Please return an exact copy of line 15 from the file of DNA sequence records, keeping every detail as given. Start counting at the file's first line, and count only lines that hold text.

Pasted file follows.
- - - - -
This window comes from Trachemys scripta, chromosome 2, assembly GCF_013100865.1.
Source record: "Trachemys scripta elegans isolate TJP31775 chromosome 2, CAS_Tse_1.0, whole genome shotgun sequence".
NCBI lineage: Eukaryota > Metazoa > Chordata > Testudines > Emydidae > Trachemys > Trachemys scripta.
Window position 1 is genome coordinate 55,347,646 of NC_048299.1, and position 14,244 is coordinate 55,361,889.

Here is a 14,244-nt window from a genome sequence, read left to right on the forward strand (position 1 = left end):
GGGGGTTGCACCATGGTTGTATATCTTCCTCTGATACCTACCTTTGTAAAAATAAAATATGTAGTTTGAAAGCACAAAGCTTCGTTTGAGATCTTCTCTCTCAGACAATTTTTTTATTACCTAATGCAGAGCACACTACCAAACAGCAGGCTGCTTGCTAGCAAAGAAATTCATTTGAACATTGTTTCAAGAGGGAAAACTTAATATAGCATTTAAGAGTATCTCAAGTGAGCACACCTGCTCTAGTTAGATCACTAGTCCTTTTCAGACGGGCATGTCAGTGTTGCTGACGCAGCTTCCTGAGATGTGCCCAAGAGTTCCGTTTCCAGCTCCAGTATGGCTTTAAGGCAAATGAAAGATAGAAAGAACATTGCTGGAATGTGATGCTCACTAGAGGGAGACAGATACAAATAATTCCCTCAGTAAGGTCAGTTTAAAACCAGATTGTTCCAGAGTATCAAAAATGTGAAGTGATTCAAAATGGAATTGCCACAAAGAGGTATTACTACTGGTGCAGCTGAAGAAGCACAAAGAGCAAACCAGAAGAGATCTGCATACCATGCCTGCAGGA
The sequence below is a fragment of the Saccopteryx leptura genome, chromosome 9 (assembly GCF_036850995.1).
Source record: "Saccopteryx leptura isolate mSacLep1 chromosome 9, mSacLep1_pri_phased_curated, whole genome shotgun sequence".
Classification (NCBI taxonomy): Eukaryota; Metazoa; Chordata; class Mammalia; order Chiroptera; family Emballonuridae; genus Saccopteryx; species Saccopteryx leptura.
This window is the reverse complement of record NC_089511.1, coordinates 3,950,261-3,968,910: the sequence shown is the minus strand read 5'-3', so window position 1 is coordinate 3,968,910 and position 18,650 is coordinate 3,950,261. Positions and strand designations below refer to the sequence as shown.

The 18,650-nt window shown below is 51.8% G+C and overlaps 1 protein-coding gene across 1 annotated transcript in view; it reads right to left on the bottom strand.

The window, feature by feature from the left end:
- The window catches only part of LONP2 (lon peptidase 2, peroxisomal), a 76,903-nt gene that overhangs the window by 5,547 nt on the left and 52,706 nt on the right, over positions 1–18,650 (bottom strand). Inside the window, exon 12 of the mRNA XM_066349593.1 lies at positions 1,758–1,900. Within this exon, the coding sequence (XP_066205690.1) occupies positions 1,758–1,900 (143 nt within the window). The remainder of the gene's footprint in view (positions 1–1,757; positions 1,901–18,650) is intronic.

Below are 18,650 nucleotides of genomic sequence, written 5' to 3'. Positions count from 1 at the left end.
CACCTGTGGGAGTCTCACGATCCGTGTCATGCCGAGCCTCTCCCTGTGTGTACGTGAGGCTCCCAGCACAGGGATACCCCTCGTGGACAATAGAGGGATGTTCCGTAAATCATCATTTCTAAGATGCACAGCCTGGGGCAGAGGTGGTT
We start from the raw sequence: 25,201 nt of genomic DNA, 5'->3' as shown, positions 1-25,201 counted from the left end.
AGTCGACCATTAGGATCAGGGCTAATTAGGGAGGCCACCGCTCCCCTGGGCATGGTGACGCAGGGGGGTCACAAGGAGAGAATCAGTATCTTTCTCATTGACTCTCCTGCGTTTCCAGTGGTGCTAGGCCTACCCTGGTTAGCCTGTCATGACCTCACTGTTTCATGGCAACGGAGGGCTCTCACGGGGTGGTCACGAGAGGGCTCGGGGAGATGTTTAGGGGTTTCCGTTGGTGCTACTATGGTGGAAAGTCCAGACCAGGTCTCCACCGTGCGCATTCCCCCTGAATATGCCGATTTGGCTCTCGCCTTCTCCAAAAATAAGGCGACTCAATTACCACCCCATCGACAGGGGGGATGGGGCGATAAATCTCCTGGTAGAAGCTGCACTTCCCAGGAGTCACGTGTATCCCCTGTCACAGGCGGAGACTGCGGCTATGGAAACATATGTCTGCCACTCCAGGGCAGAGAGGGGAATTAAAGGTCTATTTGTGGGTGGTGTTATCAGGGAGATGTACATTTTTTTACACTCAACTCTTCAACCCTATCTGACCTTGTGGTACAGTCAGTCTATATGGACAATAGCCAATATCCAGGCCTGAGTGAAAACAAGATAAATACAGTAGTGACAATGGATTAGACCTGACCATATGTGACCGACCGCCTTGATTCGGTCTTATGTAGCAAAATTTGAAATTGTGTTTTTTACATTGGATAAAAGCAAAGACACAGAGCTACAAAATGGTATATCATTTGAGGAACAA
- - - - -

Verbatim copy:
CACCTGTGGGAGTCTCACGATCCGTGTCATGCCGAGCCTCTCCCTGTGTGTACGTGAGGCTCCCAGCACAGGGATACCCCTCGTGGACAATAGAGGGATGTTCCGTAAATCATCATTTCTAAGATGCACAGCCTGGGGCAGAGGTGGTT